World History 2 178 - 11.3.2 The United States Enters the War

Further exacerbating tensions between Germany and the United States was the publication on March 1, 1917, of the Zimmermann Telegram. This message had been sent to Mexico by Germany’s foreign minister, Arthur Zimmermann, offering a deal. In 1916, there had been numerous disturbances along the border between the United States and Mexico due to the exploits of Francisco “Pancho” Villa as he attacked U.S. towns. The U.S. Army had responded by sending thousands of troops to track Villa down. Germany wanted the Mexican government, in the event of war with the United States, to actively cause more disturbances along the border, keeping even more U.S. troops there and thus unavailable for deployment to Europe. In return for Mexico’s cooperation, upon its victory, Germany would grant it the region of Texas, New Mexico, and Arizona, territory it had lost in 1848 as a result of war with the United States.

In reality, it was unlikely that the Mexican government would have been able to participate in such a plan even if it had wanted to. In 1917, Mexico was embroiled in violent conflict among numerous revolutionary factions, of which Villa’s forces were one. The trouble had begun in 1910 when the liberal politician Francisco Madero had announced his candidacy for the Mexican presidency, an office that had been held continuously since 1884 by the dictatorial Porfirio Díaz, whose regime had favored wealthy landowners and business owners. Díaz handily won the rigged election and had Madero arrested, an action that led to uprisings throughout the country. In 1911, Díaz was forced to resign and went into exile.

However, when Madero, who had been declared president, failed to deliver on expected reforms, revolt broke out against his administration as well, and in 1913 he was forced to relinquish his office. He was replaced by Victoriano Huerta, a general who commanded rebellious forces within the Mexican army, and he was executed soon thereafter. Huerta, however, attempted to rule in a dictatorial fashion, and opposition quickly arose. In the south, Emiliano Zapata led a rebellion among Indigenous peasants who hoped to force a program of land reform. In the north, the revolution was led by Venustiano Carranza, Alvaro Obregon, and Pancho Villa. U.S. president Woodrow Wilson supported Carranza and supplied his forces with munitions. Wilson also used the occasion to order U.S. marines to invade Mexico to prevent damage to U.S.-owned property. In April 1914, the U.S. Navy took control of the Mexican port of Veracruz.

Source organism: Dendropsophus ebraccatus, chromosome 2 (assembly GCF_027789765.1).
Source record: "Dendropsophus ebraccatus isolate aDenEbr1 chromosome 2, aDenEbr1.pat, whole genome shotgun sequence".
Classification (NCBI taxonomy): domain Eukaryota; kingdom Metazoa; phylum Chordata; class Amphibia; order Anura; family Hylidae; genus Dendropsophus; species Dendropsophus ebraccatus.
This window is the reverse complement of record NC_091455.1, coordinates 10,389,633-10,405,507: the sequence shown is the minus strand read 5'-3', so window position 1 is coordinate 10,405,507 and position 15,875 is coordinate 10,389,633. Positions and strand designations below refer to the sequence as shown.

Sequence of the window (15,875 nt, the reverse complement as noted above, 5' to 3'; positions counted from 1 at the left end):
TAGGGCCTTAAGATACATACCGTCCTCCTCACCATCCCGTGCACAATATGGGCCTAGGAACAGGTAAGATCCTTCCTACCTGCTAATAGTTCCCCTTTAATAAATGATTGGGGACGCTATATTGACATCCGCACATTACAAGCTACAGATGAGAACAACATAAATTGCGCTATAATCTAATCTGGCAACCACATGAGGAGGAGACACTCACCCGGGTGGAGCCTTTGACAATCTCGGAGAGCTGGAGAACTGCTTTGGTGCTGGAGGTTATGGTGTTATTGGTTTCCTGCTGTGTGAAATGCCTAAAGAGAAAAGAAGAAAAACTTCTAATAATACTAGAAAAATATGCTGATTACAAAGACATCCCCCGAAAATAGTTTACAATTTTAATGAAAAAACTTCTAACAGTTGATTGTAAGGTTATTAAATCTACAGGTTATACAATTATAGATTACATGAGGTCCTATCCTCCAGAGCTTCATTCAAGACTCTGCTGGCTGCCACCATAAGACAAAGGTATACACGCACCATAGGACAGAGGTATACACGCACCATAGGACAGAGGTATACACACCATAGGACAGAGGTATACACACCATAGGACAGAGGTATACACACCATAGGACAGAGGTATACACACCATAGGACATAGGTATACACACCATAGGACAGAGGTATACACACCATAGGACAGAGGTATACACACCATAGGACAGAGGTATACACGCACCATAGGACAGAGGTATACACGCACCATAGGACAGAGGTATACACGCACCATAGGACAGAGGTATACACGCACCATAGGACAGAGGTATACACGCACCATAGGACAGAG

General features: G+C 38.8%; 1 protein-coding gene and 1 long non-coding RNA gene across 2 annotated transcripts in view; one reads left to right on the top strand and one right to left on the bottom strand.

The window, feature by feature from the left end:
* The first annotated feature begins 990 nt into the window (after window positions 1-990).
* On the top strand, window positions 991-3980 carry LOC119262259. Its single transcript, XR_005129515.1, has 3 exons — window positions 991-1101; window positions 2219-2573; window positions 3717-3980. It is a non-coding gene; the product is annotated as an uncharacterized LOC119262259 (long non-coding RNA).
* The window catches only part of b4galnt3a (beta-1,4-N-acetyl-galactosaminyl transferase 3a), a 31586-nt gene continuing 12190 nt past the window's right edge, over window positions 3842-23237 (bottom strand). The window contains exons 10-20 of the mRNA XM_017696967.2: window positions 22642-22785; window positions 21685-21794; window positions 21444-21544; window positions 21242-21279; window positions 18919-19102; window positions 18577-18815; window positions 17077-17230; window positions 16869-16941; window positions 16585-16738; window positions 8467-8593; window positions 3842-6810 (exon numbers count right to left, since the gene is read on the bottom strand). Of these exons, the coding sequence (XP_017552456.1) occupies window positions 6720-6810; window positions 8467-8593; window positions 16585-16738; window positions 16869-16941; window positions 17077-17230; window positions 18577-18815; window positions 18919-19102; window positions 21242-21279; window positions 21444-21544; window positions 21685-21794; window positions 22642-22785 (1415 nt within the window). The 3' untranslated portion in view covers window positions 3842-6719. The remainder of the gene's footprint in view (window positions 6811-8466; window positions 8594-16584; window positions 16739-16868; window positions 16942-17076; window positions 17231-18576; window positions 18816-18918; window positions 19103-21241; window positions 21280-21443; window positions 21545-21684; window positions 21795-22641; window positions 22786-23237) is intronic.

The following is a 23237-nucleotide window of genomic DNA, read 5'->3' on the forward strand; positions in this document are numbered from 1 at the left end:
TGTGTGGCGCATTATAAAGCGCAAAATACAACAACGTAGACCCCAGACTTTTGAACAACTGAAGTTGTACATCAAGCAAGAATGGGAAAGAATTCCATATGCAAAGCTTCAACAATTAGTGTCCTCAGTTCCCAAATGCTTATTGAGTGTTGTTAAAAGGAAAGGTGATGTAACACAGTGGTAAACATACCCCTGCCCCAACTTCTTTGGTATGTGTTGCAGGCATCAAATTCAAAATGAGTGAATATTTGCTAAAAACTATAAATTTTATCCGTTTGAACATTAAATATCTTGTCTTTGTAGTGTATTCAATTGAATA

Throughout the summer of 1914, the various rebel factions did battle with one another as each leader sought to replace Huerta, who fled into exile in July. Carranza declared himself president over the objections of Villa and Zapata. In retaliation for U.S. support of Carranza, Villa attacked the town of Columbus, New Mexico, in March 1916, prompting Wilson to dispatch five thousand troops across the border to capture him. Villa evaded them, and within a year they had retreated. The U.S. invasion damaged U.S. relations with Carranza, however, who refused to countenance the insult to Mexican sovereignty. By 1917, he was firmly in power, but rebellion continued, led by Villa in the northern state of Chihuahua and by Zapata in Morelos in the south.

Thus, when Germany approached Carranza with its offer of an alliance against the United States, Carranza was not in a position to accept even if he had wanted to. Nevertheless, when this offer was made public, the United States was livid. It was not yet a combatant, and Germany was already planning how to dismember it. U.S. banks, which realized the loans they had extended to the European Allies would go unpaid if Germany won, already supported their country’s involvement, as did businesses that hoped U.S. assistance would encourage the Allies to grant them greater access to global markets. Now popular support for going to war against Germany swelled. In April 1917, the United States, already angered by the sinking of the Lusitania and the Sussex, entered the conflict on the side of the Allied powers.

The content of this course has been taken from the free World History, Volume 2: from 1400 textbook by Openstax